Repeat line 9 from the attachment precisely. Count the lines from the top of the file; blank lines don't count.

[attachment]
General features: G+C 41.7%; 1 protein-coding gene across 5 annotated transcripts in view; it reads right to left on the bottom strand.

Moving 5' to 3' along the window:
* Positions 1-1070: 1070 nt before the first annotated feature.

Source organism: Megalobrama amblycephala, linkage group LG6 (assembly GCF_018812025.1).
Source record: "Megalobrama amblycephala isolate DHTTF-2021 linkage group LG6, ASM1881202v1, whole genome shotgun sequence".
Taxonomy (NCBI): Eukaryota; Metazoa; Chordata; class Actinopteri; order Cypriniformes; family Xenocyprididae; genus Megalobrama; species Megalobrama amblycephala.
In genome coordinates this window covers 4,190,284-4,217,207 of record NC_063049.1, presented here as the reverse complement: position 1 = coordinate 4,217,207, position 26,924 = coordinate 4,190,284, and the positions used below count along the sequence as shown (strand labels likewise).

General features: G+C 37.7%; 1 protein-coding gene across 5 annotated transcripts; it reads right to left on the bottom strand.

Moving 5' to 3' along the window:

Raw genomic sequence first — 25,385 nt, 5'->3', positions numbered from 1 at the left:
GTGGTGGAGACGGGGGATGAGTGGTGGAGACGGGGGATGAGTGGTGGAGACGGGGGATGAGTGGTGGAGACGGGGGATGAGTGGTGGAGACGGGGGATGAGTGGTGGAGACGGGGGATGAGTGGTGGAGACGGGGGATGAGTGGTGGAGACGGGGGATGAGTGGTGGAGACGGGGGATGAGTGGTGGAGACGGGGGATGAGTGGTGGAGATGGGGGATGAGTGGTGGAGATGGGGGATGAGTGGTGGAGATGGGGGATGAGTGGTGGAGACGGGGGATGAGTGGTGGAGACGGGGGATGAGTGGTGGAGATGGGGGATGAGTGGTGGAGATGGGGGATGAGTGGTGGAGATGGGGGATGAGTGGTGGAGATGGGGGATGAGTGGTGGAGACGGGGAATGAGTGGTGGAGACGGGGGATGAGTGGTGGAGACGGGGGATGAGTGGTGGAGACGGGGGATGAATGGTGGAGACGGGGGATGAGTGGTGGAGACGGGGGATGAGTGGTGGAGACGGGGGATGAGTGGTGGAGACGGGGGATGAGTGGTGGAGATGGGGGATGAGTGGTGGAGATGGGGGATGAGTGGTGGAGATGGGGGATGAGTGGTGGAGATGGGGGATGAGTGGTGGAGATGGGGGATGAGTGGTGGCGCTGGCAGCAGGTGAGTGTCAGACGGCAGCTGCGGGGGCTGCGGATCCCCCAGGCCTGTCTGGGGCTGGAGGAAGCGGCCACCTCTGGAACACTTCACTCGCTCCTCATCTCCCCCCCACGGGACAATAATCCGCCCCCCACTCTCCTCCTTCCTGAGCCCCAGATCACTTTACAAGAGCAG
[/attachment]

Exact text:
Moving 5' to 3' along the window: